For Immediate Release
The Student PIRGs’ New Voters Project has launched early voting campaigns in several states in an effort to help young people turn out to vote this Election Season.
Since local partner, NCPIRG (North Carolina Public Interest Research Group) launched their get-out-the-vote efforts on campuses across the state, large initial turnout has been reported at the on-campus early voting sites.
“I’m so excited to see how many students went out to vote this year. Over the summer, the board of elections almost didn’t give us an early voting site, but student government continued to push for it so our students, faculty, and staff had an easy way to vote,” said Rachel Turner, a junior senator in the North Carolina State University Student Government.
“When we compare the 550 who voted in 2008 for the NC State precinct (01-01) to the over 13,000 at the early voting site for Talley in 2012, we can see how invaluable having the early voting site here has been. It’s great to see young people exercising their right to vote,” said Turner. The preliminary numbers show that early voting turnout for the precincts around NCSU (01-01, 01-23, 01-31) exceeds 2008 early voting numbers by almost 25%.
To launch early voting, NCPIRG hosted hipster-themed “I Voted Before It Was Cool” events at North Carolina State University and North Carolina Central University on Oct. 18 when the early voting sites opened. They held similar events at Appalachian State, University of North Carolina – Chapel Hill, Western Carolina University and University of North Carolina – Asheville when students returned from fall break the following week. Students who voted early took pictures wearing paper mustaches that say “I Voted” to show how voting can be “hip and cool.”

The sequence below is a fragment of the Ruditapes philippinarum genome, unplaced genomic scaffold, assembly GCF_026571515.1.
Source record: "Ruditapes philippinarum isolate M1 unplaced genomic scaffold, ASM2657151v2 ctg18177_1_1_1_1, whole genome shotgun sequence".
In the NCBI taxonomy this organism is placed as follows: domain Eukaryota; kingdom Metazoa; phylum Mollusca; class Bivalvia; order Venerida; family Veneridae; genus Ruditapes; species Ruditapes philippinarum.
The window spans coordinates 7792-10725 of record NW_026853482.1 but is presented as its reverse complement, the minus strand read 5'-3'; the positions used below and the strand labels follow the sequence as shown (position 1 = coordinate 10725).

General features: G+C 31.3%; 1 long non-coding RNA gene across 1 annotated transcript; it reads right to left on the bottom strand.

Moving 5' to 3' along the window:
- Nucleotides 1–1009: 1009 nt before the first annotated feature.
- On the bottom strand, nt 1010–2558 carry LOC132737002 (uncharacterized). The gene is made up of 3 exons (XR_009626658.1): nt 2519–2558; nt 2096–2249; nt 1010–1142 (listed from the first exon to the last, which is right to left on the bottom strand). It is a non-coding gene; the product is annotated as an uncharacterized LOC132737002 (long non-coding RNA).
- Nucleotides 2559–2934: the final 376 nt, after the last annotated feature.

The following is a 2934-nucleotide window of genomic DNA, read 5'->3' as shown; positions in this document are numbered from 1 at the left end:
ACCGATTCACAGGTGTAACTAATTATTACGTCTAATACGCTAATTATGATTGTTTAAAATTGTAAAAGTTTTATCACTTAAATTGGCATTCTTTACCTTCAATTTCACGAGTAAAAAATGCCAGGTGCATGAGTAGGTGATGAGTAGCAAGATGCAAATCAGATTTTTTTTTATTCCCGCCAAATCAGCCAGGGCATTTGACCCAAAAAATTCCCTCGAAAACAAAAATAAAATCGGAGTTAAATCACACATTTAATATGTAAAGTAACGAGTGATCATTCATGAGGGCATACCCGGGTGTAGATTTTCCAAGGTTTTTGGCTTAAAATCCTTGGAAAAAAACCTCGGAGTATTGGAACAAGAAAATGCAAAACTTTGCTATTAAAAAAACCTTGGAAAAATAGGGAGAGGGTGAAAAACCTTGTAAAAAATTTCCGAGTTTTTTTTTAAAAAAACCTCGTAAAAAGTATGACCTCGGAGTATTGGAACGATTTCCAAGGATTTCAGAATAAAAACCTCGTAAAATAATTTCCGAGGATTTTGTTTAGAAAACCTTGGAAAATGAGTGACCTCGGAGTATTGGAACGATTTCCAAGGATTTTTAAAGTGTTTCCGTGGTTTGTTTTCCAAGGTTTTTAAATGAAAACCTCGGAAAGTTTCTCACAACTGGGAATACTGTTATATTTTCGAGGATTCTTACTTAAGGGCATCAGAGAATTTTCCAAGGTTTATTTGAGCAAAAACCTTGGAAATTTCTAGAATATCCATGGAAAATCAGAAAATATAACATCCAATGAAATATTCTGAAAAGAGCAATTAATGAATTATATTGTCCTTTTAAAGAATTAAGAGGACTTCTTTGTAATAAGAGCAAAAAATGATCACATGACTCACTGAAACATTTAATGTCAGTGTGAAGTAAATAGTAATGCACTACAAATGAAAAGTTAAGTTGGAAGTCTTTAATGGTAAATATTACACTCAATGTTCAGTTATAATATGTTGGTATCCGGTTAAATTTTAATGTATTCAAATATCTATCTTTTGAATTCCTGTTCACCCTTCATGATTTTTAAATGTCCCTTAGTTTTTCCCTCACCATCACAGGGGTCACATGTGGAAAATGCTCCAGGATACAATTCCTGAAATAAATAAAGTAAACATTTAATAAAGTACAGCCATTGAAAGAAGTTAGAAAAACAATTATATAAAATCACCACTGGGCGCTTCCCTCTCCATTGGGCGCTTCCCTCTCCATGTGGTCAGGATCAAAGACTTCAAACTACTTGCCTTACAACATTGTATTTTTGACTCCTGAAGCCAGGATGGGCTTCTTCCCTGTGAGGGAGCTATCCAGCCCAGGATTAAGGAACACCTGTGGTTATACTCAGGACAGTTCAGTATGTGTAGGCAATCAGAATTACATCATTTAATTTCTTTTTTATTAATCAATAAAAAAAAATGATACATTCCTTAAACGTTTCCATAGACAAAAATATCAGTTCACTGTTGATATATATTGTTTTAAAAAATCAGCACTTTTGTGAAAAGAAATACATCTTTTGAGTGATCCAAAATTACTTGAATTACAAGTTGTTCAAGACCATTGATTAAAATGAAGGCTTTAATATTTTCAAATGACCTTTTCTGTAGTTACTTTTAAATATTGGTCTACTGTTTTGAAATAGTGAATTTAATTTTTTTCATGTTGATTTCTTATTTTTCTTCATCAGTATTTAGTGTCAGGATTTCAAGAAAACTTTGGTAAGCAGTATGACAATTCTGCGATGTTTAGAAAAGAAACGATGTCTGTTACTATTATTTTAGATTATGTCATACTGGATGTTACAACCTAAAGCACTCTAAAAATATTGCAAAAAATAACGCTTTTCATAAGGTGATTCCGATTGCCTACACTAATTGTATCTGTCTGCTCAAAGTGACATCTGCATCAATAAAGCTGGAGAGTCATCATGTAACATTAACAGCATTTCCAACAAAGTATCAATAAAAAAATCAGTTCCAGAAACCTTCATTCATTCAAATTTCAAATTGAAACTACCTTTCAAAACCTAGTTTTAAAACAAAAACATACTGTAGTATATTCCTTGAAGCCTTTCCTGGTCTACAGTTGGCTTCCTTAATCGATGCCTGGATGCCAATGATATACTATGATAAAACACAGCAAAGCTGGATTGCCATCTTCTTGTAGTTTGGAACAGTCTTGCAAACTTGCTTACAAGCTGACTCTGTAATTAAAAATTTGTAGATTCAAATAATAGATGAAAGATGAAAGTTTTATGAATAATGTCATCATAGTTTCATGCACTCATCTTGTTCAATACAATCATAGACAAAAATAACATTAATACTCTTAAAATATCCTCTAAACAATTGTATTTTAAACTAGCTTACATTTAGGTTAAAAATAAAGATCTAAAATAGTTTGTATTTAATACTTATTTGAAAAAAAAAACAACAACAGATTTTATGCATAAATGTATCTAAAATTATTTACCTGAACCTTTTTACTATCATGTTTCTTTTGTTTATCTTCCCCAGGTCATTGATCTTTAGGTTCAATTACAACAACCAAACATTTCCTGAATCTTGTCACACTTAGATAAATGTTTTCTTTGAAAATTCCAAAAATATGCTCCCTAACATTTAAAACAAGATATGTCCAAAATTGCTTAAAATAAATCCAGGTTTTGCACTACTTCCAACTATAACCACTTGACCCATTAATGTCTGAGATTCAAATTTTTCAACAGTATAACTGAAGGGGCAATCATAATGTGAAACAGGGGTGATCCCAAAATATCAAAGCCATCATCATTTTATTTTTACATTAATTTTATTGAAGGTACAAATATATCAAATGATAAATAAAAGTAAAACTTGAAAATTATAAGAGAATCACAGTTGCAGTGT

“There’s a lot of talk about young people being less motivated to vote in this year’s election, but we know that reaching out to young people where they are can boost youth turnout,” stated Renford Lynch, Campaign Coordinator for NCPIRG’s non-partisan New Voters Project and sophomore statistics major at North Carolina State University.
In the next three days, students will urge thousands to the polls through proven on the-ground and on-line strategies.
In a push to harness mobile technology, leaders will ask students to become ‘text out the vote’ captains and send on-the-spot messages urging their friends to vote. Research published in 2007 by researchers at NCPIRG’s New Voters Project, Princeton University and the University of Notre Dame found that text message reminders can increase turnout among young voters by four percentage points. Across North Carolina, NCPIRG has made over 69,000 GOTV reminder contacts to students. At North Carolina State alone, over 24,000 contacts were made, including 20,000 text message reminders.
“This site has made it convenient for students to walk up and vote, especially considering many students don’t have a car to get to the voting sites on Election Day,” said Ren Pridgeon, chief judge at precinct 01-35 and a lead poll worker at North Carolina State’s early voting site. “I’ve been working the polls for almost 3 decades and I’ve seen more young people turn out at this early voting site than any other poll location – they come between classes and are often in a rush, but they take the time to vote here.”
NCPIRG student leaders will also storm dorms, organize canvasses of student neighborhoods and group phone banks to contact as many students as possible in the days leading up to the election to remind them to cast a ballot.
“With just three days to go,” said Lynch, “we’ve got a shrinking window to make sure that the voices of students in North Carolina are heard on Election Day.”
The Student PIRGs’ New Voters Project is one of the largest on the ground, non-partisan young voter mobilization campaigns in the country. Over the past 25 years, we have helped to register more than 1.7 million young people and make millions of personal get out the vote reminders. In 2012, the campaign will target 75 campuses in 17 states with intensive youth vote campaigns that will leverage proven on the ground and online peer-to-peer techniques to turn out young voters.